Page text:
If you want to deliver digital services of any kind, you’ll need to estimate all types of resources, not the least of which are CPU, memory, storage, and network connectivity. Which resources you choose for your delivery — cloud-based or local — is up to you. But you’ll definitely want to do your homework first. You’ll need to understand the pros and cons of cloud computing and how to contextualize any existing disadvantages.
Cloud computing has benefited many enterprises by reducing costs and enabling a focus on one’s core business competence, rather than IT and infrastructure issues. Despite the general hype on the subject across the IT world, there can be disadvantages to cloud computing, especially in smaller operations. Let’s take a look at the pros and cons of cloud computing and show you how to understand and contextualize any existing disadvantages.
In this article, we’ll explore some of the key disadvantages and share tips and best practices that your teams can employ to address them. You can streamline this process by using a thorough, process-built approach to understanding cloud security, such as Cloud Academy’s Security – Specialty Certification Preparation for AWS Learning Path.
Disadvantages of cloud computing explained
Downtime is often cited as one of the biggest disadvantages of cloud computing. Since cloud computing systems are internet-based, service outages are always an unfortunate possibility and can occur for any reason.
Can your business afford the impacts of an outage or slowdown? An outage on Amazon Web Services in 2017 cost publicly traded companies up to $150 million dollars. Unfortunately, no organization is immune, especially when critical business processes cannot afford to be interrupted. In June and July of 2019, a whole slew of companies and services were hit by outages, including Cloudflare (a major web services provider), Google, Amazon, Shopify, Reddit, Verizon, and Spectrum.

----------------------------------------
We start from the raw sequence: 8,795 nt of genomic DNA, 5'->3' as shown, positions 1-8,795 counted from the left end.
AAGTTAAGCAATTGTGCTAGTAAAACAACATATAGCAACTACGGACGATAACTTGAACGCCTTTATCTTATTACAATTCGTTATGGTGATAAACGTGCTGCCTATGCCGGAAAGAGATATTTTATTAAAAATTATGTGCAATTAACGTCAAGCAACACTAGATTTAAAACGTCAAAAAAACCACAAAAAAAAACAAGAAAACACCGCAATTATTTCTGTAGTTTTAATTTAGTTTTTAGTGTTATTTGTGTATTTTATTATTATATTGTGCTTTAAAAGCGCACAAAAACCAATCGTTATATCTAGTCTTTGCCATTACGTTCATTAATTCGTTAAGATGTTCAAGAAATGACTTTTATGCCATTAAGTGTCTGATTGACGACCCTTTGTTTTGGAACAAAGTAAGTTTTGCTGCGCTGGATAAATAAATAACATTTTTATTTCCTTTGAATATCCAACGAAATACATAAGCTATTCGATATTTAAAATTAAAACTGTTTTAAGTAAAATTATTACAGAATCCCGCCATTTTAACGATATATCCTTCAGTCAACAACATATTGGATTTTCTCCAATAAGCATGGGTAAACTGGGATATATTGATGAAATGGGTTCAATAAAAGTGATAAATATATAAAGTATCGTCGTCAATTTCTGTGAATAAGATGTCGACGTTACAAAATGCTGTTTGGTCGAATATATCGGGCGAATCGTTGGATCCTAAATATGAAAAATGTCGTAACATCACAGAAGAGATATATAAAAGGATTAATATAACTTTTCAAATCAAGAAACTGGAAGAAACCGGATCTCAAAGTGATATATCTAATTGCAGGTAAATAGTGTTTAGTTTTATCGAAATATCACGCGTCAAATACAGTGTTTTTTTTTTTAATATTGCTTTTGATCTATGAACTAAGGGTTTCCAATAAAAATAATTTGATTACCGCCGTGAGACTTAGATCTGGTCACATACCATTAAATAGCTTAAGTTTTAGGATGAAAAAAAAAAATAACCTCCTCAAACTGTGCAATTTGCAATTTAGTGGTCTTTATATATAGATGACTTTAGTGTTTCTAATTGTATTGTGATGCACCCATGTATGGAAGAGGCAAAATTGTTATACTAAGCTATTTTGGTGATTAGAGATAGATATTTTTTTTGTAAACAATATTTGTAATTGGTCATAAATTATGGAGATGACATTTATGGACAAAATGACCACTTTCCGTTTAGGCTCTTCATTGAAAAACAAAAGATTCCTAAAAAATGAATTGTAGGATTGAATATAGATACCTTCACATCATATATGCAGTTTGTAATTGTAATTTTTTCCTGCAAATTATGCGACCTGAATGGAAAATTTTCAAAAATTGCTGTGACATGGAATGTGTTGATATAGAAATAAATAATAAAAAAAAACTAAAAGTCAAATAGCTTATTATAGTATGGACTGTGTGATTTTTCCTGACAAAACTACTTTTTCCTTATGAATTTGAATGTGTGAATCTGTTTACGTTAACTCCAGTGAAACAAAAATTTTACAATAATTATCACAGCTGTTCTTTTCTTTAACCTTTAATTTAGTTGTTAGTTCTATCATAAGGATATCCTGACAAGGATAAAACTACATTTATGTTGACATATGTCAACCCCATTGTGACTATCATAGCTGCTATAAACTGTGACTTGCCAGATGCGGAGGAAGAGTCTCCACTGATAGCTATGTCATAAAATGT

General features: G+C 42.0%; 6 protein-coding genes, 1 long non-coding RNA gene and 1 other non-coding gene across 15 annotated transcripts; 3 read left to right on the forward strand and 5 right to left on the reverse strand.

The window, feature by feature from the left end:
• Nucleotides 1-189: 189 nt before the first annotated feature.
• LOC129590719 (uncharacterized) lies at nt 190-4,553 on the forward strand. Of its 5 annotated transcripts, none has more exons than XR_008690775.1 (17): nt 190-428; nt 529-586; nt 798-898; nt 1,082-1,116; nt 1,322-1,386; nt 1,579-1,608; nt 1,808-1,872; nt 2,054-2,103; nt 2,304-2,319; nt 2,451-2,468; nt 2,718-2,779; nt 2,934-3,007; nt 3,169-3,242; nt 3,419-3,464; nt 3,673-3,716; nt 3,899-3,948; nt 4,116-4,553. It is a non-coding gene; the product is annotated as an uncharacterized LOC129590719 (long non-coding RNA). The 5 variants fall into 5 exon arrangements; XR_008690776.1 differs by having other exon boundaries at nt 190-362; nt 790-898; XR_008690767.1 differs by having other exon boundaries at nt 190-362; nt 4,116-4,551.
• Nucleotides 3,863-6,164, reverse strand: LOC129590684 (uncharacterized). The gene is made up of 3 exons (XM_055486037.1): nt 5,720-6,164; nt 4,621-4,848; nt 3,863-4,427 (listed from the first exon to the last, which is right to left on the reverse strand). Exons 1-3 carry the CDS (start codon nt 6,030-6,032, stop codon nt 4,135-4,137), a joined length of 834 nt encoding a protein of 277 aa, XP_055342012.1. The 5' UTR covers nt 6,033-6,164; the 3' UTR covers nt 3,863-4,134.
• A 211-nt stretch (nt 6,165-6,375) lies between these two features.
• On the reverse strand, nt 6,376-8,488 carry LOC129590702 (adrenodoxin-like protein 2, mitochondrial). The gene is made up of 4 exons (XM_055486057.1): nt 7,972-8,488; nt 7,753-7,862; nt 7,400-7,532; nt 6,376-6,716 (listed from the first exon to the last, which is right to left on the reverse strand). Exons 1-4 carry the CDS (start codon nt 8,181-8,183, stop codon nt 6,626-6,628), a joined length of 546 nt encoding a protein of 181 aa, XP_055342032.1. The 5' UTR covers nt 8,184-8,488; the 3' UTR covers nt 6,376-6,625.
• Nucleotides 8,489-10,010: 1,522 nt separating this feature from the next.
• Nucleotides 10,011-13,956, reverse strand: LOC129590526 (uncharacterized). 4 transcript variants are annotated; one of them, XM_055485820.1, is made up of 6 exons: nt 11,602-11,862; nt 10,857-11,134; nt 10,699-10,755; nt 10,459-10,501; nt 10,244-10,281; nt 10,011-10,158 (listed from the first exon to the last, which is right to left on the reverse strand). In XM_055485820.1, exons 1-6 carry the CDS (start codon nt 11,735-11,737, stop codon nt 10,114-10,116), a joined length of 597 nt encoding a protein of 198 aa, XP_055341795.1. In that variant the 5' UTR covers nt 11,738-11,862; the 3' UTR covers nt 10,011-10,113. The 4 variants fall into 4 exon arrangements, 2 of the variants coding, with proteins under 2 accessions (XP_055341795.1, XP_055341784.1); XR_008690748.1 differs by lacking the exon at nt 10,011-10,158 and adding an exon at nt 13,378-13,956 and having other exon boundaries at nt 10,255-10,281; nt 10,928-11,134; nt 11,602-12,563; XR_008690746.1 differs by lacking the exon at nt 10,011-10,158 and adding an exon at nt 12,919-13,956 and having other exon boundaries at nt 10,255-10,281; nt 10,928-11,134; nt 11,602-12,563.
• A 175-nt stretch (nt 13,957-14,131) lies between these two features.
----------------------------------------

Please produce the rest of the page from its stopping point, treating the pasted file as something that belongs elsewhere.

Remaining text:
Best practices for minimizing planned downtime in a cloud environment
- Design services with high availability and disaster recovery in mind. Leverage the multi-availability zones provided by cloud vendors in your infrastructure.
- If your services have a low tolerance for failure, consider multi-region deployments with automated failover to ensure the best business continuity possible.
- Define and implement a disaster recovery plan in line with your business objectives that provide the lowest possible recovery time (RTO) and recovery point objectives (RPO).
- Consider implementing dedicated connectivity such as AWS Direct Connect, Azure ExpressRoute, or Google Cloud’s Dedicated Interconnect or Partner Interconnect. These services provide a dedicated network connection between you and the cloud service point of presence. This can reduce exposure to the risk of business interruption from the public internet.
- Read the fine print on your Service Level Agreement (SLA). Are you guaranteed 99.9% uptime or even better? That 0.1% downtime equals about 45 minutes per month or around eight hours per year.
2). Security and privacy
Although cloud service providers implement the best security standards and industry certifications, storing data and important files on external service providers always opens up risks. Any discussion involving data must address security and privacy, especially when it comes to managing sensitive data. We must not forget what happened at Code Space and the hacking of their AWS EC2 console, which led to data deletion and the eventual shutdown of the company. Their dependence on remote cloud-based infrastructure meant taking on the risks of outsourcing everything.
Of course, any cloud service provider is expected to manage and safeguard the underlying hardware infrastructure of a deployment. However, your responsibilities lie in the realm of user access management, and it’s up to you to carefully weigh all the risk scenarios.